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Bronze Age rapiers are long blades optimised for thrusting but still with a cutting edge, and a thick central rib down the length of the blade to make up for the relatively poor choice of bronze for a thin pointy weapon (it's too bendy). The handle were simple, literally a handle. They were very distinctive in appearance and in use from the shorter cut/thrust blades with leaf-shaped blades that are perhaps what come to mind when one thinks of a Bronze Age sword.

They share a name with the Renaissance rapier, which were longer, thiner, might not even have much of an edge, were made of steel, and had a complex hilt to protect the user's hand.

The similarity is they are both very much a 'stick them with the pointy end' sword, as distinct from a cut & thrust sword.

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On 9/14/2020 at 5:02 PM, French Desperate WindChild said:

Rapier in glorantha is different than scotish rapier ?

The best article describing Bronze age Rapiers (and other swords) is:

https://www.tf.uni-kiel.de/matwis/amat/def_en/articles/rapier_to_longsax/from_rapier_to_langsax.html

May not be the most comprehensive study but it goes directly to the points in a succinct way. Note that this is exclusively for Sword Structure in the British Isles.

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1 hour ago, FungusColombicus said:

The best article describing Bronze age Rapiers (and other swords) is:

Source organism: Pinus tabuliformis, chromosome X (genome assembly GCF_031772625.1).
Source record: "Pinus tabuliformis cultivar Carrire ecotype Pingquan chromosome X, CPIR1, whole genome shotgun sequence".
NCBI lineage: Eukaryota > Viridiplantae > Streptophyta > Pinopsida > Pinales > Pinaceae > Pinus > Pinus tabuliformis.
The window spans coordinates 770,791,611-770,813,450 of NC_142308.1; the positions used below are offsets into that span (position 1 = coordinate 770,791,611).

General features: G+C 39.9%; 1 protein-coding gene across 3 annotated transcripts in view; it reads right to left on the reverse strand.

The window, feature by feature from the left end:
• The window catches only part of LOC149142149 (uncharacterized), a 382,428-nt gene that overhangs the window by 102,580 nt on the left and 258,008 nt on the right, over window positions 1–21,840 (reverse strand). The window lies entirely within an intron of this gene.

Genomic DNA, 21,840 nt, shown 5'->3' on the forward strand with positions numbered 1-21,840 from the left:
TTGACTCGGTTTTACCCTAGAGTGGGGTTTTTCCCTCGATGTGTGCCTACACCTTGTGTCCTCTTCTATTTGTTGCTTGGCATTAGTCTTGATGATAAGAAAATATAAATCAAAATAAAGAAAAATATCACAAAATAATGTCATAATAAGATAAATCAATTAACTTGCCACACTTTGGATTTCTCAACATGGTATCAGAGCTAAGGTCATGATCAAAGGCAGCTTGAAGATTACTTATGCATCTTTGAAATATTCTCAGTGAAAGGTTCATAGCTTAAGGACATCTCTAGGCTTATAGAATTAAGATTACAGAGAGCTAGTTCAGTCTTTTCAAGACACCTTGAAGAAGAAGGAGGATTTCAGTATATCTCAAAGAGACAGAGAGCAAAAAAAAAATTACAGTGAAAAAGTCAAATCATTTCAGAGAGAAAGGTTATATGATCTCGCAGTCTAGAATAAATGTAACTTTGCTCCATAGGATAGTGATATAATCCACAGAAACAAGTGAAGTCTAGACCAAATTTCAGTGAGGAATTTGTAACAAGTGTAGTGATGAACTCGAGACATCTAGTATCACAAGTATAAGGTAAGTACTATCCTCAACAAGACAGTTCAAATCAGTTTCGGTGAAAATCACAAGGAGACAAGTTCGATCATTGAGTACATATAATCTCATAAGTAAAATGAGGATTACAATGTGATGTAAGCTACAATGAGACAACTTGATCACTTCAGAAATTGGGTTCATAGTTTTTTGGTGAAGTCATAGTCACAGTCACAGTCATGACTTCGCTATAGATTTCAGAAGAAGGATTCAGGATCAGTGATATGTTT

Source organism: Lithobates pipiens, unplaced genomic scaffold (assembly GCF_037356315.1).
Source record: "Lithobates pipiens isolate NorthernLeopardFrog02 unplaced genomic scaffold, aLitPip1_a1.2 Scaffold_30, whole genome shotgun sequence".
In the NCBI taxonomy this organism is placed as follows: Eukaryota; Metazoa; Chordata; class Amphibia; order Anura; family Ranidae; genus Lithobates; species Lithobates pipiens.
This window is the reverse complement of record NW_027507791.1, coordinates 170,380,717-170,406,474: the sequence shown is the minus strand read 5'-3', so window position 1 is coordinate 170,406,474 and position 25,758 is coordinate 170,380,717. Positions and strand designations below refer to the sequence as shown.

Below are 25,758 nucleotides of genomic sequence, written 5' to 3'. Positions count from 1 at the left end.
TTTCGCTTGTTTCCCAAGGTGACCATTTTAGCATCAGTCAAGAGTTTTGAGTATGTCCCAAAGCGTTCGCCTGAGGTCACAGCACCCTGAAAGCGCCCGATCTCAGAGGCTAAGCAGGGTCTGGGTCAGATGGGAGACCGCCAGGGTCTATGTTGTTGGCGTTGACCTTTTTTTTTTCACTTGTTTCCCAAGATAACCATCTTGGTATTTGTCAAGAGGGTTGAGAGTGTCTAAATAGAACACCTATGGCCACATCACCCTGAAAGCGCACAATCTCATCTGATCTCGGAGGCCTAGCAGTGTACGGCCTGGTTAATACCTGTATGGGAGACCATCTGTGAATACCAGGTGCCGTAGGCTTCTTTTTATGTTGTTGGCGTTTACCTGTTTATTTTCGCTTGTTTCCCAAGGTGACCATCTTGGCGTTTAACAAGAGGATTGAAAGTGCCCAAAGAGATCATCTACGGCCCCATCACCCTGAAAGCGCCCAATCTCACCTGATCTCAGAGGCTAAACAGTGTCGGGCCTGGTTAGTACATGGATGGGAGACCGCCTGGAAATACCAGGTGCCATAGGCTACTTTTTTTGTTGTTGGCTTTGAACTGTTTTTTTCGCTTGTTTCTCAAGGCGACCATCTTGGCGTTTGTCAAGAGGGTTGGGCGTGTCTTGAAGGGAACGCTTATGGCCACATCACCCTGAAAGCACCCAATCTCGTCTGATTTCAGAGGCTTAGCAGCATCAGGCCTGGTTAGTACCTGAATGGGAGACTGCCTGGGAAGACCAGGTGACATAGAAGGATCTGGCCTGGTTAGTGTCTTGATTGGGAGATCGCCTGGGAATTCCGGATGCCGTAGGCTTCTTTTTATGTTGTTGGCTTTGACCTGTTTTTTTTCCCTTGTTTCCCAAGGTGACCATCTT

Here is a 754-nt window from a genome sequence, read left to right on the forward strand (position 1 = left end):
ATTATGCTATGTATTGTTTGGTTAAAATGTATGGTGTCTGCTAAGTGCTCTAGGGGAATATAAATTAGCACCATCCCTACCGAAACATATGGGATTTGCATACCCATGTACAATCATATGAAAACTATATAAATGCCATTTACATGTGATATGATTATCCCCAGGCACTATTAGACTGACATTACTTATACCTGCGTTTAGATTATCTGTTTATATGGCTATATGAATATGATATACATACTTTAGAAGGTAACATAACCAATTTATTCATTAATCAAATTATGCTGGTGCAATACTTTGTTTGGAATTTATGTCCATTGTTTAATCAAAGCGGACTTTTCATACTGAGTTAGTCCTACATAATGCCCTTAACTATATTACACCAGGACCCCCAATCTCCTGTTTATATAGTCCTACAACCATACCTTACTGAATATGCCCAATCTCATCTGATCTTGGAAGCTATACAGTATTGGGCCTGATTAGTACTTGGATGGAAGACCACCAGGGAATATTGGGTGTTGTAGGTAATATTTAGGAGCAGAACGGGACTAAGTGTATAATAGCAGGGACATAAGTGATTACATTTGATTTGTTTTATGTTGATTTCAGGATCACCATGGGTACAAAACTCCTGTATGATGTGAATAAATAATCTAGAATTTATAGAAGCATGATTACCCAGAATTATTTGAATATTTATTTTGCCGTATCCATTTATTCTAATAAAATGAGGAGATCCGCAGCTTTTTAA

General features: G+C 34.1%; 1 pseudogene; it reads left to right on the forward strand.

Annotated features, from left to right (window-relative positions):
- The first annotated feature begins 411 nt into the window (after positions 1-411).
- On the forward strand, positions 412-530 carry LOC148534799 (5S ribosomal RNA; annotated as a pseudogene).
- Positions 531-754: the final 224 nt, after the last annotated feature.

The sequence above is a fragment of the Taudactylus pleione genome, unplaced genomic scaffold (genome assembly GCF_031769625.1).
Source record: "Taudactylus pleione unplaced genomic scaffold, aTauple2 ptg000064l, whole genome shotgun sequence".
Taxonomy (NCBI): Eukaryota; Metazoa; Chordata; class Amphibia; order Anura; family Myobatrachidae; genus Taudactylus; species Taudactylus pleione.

https://www.tf.uni-kiel.de/matwis/amat/def_en/articles/rapier_to_longsax/from_rapier_to_langsax.html

May not be the most comprehensive study but it goes directly to the points in a succinct way. Note that this is exclusively for Sword Structure in the British Isles.

Hmmm... a bit out of date, and a bit off.

Bronze Rapiers are fine for cutting, just not very good in the defense (they were used with shields anyway). 

I'm not aware of any Roman spathae that were single edged. There was a "Roman" single edge sword (one of the eagle headed swords), but it was Gladius length. 

SDLeary

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6 minutes ago, SDLeary said:

Hmmm... a bit out of date, and a bit off.

Being old does not means is inaccurate (for most)... be off... sure... after all archeology is a science and as time moves forward things are revised and change... for effects of the conversation and as an answer to the question I think it was sufficiently effective to portrait the differences between a Bronze Age Rapier Vs a Scottish Rapier. For an updated and deeper discussion on bronze age weaponry: https://link.springer.com/article/10.1007/s10816-020-09451-0

6 minutes ago, SDLeary said:

Bronze Rapiers are fine for cutting, just not very good in the defense (they were used with shields anyway). 

Geometrically speaking cutting with a bronze age rapier is possible but also harder than other swords with broader blade such as broadswords or blades that are straight such as those in the gladius. I don't really understand why the statement of the rapiers not to be good for defense... in any sword combat you are bound to impact the enemy sword sooner or later regardless if you have shield or not. Again the article in the previous section shows some of the consequences of using your bronze weapon for parrying or impacting other weaponry/shields/armor.

By the end of the day... Glorantha is not a world of precise imitation of metallurgic techniques used in Earth. I am sure the swords used in Glorantha are radically better and will be able to resist abuse much more than the exact replicas here in Earth.